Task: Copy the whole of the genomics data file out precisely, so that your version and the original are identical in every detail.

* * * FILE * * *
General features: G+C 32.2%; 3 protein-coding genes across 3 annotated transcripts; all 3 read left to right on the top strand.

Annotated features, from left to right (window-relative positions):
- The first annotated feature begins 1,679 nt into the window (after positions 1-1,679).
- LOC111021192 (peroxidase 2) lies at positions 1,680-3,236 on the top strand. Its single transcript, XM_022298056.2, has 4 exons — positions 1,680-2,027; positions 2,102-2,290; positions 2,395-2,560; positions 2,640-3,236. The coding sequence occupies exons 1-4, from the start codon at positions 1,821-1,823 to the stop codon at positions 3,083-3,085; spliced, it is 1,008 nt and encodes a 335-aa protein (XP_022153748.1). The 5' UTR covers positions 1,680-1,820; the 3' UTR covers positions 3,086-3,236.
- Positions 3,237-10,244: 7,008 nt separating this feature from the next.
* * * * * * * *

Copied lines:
General features: G+C 32.2%; 3 protein-coding genes across 3 annotated transcripts; all 3 read left to right on the top strand.

Annotated features, from left to right (window-relative positions):
- The first annotated feature begins 1,679 nt into the window (after positions 1-1,679).
- LOC111021192 (peroxidase 2) lies at positions 1,680-3,236 on the top strand. Its single transcript, XM_022298056.2, has 4 exons — positions 1,680-2,027; positions 2,102-2,290; positions 2,395-2,560; positions 2,640-3,236. The coding sequence occupies exons 1-4, from the start codon at positions 1,821-1,823 to the stop codon at positions 3,083-3,085; spliced, it is 1,008 nt and encodes a 335-aa protein (XP_022153748.1). The 5' UTR covers positions 1,680-1,820; the 3' UTR covers positions 3,086-3,236.
- Positions 3,237-10,244: 7,008 nt separating this feature from the next.